Marillyn A. Hewson - Chairman, President & Chief Executive Officer

Good morning.

Bruce L. Tanner - Chief Financial Officer & Executive Vice President

Good morning.

Ronald Jay Epstein - Bank of America Merrill Lynch

Just maybe a quick update post Farnborough on what's going on with the trainer program and the timeline for that, and how you expect it to go.

Marillyn A. Hewson - Chairman, President & Chief Executive Officer

So, on the T-X program you're referring to, I'm presuming, for the U.S. Air Force...

Ronald Jay Epstein - Bank of America Merrill Lynch

(43:19) Yeah, yeah.

Marillyn A. Hewson - Chairman, President & Chief Executive Officer

Yes. Thank you. I guess where that stands right now is we're standing by with what we consider to be a very good offering. It's an excellent solution, it's low risk, it's – we've got it – it's the T-50A when our joint venture with Korean Aerospace, it's flying right now. We've already had our first flight of our offerings, so we've taken that T-50 with KAI and converted it into T-50A to meet the requirements that the Air Force has outlined, and we're excited about the fact that we've flown it, we're demonstrating it, and we think we have an excellent offering.

Now the RFP appears to be slipping out, it's slipping out into the December timeframe. So, we'll – I think that what I understand is that the Air Force wants to revisit what they've outlined as the requirements for that capability, and they will slip the RFP out some, and we stand ready to support that. But in the meantime, we are continuing to roll out our capabilities and showcase that capability. It's a big program, it's about 350 aircraft, so it's an opportunity for us. In our case, there is some discussion around whether or not the Air Force wants to pursue a clean sheet design or an existing design. We believe that with the tremendous gap on the training capabilities, the T-38 is – I don't think it's close to 50 years old or something like that, it's – they need to replace that aircraft. And the fact that we have a low risk aircraft that's already flying that can meet today's requirements, we think we're offering something that would allow the U.S. Air Force to move forward on the program and meet that capability. There are other offerings out there as well that are not clean-sheet. And so, we like to compete and we think we have a tremendous offering.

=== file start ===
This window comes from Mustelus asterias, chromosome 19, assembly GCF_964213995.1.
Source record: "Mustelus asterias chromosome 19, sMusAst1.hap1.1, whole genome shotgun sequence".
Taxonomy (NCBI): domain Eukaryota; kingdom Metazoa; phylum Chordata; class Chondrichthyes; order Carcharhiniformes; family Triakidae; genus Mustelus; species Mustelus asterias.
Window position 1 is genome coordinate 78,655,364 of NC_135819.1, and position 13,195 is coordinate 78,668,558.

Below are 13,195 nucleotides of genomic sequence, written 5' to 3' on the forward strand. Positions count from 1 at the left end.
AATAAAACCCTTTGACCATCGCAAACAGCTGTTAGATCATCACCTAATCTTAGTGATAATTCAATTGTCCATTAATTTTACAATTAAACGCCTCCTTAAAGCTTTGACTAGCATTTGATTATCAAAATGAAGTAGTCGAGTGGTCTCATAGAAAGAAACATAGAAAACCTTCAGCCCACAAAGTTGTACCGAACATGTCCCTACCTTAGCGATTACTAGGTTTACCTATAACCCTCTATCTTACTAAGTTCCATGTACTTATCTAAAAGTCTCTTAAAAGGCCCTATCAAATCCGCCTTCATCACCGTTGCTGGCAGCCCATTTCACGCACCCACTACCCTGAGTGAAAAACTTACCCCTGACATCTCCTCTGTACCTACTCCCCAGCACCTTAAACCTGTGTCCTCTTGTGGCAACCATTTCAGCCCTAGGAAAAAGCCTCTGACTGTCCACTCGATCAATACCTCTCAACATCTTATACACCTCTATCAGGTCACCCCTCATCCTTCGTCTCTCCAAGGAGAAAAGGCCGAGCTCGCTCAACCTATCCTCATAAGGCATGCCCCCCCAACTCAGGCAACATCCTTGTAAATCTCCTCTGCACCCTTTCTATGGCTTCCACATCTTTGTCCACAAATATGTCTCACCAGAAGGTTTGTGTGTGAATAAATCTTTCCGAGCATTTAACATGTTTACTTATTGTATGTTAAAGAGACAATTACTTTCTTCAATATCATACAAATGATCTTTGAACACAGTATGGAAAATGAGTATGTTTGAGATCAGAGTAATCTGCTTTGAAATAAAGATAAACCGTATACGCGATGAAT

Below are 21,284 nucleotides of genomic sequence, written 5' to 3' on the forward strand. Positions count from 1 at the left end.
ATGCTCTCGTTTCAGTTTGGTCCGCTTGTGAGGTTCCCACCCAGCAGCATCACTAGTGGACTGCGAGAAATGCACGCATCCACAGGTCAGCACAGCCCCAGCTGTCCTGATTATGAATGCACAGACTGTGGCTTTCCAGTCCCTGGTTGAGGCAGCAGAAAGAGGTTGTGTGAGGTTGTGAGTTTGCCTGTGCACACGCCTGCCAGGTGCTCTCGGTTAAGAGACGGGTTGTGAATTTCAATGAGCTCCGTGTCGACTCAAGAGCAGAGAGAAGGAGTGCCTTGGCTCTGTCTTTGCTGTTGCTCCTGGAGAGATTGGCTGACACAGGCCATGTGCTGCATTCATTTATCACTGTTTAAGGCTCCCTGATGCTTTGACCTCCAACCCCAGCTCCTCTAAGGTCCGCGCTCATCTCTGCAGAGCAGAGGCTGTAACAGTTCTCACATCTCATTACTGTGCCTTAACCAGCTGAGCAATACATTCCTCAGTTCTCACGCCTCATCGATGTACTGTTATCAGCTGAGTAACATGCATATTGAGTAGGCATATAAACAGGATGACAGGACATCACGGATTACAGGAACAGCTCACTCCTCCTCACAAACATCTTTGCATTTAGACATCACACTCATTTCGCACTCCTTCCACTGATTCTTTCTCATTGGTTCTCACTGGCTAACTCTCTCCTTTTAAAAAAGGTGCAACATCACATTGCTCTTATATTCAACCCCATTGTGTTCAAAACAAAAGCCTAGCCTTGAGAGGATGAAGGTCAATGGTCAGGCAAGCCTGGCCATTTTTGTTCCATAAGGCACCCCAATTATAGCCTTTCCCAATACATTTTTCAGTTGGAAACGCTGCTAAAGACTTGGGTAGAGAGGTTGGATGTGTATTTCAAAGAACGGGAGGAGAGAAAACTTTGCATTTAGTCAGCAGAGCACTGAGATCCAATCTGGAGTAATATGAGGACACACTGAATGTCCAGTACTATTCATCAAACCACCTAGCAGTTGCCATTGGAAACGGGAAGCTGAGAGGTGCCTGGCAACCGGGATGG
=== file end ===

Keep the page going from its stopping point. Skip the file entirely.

Operator

Thank you. Our next question comes from the line of George Shapiro with Shapiro Research. Your line is open.

George D. Shapiro - Shapiro Research LLC